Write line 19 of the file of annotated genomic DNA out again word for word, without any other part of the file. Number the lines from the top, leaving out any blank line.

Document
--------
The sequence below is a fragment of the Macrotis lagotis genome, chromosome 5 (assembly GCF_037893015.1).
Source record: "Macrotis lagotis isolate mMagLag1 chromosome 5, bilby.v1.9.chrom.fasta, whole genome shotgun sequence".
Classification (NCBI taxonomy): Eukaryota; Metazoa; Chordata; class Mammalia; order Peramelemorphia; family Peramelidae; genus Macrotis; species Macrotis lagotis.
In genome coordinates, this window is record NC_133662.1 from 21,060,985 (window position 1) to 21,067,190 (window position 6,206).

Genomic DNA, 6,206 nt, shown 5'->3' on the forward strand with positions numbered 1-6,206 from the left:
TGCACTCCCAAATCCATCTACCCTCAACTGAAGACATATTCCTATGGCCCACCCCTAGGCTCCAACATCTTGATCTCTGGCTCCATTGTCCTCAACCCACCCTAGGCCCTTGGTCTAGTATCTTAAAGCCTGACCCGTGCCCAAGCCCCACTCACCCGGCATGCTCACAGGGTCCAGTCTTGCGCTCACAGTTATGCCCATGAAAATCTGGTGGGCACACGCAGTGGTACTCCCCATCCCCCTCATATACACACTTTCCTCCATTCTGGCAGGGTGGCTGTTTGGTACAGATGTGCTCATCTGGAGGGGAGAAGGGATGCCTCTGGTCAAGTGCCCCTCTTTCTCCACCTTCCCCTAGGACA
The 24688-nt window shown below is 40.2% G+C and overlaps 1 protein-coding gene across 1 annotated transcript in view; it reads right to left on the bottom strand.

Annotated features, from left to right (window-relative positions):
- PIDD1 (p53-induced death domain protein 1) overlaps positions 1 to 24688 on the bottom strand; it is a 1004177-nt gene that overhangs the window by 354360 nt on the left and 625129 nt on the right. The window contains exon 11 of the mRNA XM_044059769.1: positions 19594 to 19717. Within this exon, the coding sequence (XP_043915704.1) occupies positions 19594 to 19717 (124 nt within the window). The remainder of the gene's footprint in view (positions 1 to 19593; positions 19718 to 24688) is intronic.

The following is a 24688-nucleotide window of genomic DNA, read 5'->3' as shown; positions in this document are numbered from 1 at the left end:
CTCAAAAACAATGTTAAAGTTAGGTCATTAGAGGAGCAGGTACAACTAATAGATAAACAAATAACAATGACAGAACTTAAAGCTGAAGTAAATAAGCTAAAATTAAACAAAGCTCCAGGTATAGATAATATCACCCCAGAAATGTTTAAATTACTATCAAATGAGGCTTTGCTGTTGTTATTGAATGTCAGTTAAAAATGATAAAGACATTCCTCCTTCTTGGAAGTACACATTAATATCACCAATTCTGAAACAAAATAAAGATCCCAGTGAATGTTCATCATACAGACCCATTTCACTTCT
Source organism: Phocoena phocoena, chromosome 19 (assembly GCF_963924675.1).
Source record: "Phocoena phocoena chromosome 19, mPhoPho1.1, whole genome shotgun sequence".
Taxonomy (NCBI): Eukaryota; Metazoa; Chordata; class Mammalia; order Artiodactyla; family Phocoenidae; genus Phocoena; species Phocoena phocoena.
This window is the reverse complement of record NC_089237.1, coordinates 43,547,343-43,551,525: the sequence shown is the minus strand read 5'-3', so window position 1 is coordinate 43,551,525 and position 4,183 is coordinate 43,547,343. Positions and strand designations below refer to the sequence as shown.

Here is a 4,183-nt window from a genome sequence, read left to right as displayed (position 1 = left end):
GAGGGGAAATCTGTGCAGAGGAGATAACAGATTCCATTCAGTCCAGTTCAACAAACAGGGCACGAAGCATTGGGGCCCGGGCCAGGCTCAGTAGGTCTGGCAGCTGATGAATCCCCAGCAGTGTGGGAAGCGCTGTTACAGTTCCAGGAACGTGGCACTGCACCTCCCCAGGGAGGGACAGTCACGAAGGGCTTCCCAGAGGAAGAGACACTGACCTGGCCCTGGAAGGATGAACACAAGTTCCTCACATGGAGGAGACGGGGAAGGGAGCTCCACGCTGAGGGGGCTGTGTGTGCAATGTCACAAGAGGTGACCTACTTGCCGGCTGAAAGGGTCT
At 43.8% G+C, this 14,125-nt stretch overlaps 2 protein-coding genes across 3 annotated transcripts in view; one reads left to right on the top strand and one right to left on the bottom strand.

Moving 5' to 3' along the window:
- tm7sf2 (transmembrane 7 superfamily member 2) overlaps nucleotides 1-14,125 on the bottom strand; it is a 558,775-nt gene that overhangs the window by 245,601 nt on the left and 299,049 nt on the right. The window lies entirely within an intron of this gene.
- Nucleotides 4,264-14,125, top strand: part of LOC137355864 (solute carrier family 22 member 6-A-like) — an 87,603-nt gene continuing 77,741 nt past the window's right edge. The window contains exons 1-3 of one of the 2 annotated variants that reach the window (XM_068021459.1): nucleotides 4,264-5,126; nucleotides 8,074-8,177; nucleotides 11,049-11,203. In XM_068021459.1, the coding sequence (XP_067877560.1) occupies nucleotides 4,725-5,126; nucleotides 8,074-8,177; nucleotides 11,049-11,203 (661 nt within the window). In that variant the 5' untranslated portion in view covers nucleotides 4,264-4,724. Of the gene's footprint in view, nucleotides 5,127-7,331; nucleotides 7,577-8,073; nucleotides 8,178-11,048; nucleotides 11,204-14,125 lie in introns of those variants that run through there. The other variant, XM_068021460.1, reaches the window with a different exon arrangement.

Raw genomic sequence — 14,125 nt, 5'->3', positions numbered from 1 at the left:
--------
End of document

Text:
Moving 5' to 3' along the window: